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Orange Blood Marmalade Recipe

Photo credit: Molly Deardorff

For us, lovers of good food, there inevitably comes a time when our creative juices dry up and our inspiration gets whisked out the window. Molly Deardorff shows us a wonderful way to get inspiration from other recipes utilizing what you have available in your kitchen. Molly took inspiration from a Marmellata di Mandarino recipe on the Seattle Times website and tried this recipe using Blood Oranges from this and last week’s box of good.  Thank you for sharing Molly!

Makes about 1 quart*


2 ½ pounds mix of blood and navel oranges
2 ½ cups sugar, or more to taste
Juice of 2 to 3 lemons


1. Wash 2 or 3 of the oranges and zest them, carefully avoiding the white pith underneath. You should have about a tablespoon. Peel all of your fruit, removing as much of the pith and filaments as possible. Working over a bowl to catch the juices, cut each orange in half around its equator, and pick out any seeds. Place the halves along with any juice they’ve expelled in a food processor and process for about a minute, until you have a chunky purée.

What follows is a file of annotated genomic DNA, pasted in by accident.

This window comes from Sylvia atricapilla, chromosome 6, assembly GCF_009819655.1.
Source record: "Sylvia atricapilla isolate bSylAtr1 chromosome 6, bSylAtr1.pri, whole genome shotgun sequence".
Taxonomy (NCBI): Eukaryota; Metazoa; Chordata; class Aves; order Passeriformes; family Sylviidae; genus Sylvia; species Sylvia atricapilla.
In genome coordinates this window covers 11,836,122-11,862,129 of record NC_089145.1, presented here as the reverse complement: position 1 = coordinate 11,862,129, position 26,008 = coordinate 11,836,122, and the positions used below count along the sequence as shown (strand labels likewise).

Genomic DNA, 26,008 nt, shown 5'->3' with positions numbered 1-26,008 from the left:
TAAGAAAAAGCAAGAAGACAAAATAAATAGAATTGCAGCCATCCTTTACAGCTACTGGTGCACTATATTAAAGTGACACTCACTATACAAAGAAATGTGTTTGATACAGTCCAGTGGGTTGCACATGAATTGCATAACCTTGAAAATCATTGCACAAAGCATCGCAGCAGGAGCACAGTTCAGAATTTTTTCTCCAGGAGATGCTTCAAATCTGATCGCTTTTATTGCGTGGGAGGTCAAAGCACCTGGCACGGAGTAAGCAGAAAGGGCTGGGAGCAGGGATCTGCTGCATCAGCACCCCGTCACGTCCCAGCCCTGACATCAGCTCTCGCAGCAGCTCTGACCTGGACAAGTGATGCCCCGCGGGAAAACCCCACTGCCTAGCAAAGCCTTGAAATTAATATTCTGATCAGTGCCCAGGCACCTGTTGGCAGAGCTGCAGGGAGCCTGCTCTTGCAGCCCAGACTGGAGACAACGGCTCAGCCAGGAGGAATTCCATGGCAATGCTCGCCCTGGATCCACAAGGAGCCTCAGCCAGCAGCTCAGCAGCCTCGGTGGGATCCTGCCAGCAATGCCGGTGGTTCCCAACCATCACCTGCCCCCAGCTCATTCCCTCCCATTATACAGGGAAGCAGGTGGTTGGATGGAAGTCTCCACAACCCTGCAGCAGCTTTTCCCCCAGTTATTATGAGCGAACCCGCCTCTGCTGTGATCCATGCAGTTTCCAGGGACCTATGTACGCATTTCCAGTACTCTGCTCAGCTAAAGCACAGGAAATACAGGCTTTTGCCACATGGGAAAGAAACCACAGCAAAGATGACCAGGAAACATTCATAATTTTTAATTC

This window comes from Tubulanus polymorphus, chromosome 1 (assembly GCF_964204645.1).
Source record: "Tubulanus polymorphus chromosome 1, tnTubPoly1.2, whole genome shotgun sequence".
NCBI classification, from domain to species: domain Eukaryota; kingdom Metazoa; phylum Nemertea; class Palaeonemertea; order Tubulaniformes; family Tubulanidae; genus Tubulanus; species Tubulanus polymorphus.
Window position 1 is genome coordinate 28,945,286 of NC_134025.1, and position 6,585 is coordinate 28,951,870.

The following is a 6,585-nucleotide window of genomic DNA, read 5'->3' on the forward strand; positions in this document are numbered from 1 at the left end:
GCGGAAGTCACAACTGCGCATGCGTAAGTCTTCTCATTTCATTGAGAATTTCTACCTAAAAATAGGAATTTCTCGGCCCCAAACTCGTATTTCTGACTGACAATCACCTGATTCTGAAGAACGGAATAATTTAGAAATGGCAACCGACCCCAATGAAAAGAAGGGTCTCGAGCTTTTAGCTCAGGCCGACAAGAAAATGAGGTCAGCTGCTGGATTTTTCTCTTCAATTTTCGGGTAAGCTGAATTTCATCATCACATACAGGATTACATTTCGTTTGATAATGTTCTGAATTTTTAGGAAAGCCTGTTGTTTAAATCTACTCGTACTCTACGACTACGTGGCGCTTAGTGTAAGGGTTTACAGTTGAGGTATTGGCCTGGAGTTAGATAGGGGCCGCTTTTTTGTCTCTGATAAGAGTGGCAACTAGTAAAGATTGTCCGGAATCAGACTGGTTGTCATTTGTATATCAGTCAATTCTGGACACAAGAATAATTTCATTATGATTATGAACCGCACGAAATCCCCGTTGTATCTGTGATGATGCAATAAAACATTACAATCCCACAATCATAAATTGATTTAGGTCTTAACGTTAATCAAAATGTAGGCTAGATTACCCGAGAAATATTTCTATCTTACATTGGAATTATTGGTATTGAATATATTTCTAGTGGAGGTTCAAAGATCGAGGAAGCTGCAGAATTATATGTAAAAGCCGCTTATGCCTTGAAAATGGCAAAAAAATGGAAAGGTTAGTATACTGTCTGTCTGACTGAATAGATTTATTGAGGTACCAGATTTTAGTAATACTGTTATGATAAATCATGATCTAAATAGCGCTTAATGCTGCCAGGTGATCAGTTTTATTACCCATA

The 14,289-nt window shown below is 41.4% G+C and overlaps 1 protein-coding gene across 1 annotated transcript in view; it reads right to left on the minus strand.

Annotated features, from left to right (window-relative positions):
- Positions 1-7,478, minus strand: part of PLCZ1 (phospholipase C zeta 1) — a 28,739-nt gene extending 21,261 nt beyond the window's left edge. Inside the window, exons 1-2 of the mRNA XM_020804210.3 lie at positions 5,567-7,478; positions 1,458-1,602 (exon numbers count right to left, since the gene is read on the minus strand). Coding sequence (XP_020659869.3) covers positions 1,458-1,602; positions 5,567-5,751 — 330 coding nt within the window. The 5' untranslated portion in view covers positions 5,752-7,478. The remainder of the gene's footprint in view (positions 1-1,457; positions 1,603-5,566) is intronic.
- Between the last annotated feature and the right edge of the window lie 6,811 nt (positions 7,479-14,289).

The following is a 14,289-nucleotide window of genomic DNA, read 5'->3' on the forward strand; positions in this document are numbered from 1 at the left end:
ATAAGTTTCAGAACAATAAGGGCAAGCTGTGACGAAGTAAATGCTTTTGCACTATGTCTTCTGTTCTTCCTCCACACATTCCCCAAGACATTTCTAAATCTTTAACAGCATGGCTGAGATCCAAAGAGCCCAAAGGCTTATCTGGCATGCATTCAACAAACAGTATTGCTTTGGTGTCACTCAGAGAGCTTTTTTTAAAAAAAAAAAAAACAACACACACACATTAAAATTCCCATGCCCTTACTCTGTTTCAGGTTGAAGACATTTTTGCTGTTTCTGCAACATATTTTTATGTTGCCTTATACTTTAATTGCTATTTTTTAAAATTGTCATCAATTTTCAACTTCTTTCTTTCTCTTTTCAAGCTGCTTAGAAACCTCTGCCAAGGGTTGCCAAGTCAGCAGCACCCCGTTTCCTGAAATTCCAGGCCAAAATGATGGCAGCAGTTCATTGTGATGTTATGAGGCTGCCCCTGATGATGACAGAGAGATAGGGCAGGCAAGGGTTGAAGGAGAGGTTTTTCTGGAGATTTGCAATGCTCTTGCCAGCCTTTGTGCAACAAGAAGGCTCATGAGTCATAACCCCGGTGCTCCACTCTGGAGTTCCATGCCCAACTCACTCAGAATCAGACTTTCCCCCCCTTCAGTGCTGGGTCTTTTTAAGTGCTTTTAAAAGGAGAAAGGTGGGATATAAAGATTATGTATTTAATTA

2. Combine the orange purée, zest, sugar and lemon juice in a large, heavy saucepan. Bring to a boil over medium-high heat, then reduce the heat so it continues to boil gently. Allow the mixture to cook, stirring occasionally, until it sets, about 25 to 30 minutes. To test the set, place a saucer in the freezer for a couple of minutes, then drizzle a teaspoon of hot jam on it. Allow to cool, then run your finger through it. If it holds the trough, it’s set. Also taste for sweetness at this point; if you think it could use more, add a bit more sugar and cook another minute or two; do the same with lemon juice if the acidity needs some perking up.
Pour into hot, sterilized jars, seal tightly and process according to your preferred canning method. Or simply keep in a closed container in the fridge for up to a month.
* recipe can be doubled
**please note: Molly used a combination of blood oranges and navel oranges for the recipe in the photo. If you’re only using blood oranges, your results may look slightly different than the photo.
Original recipe adapted from: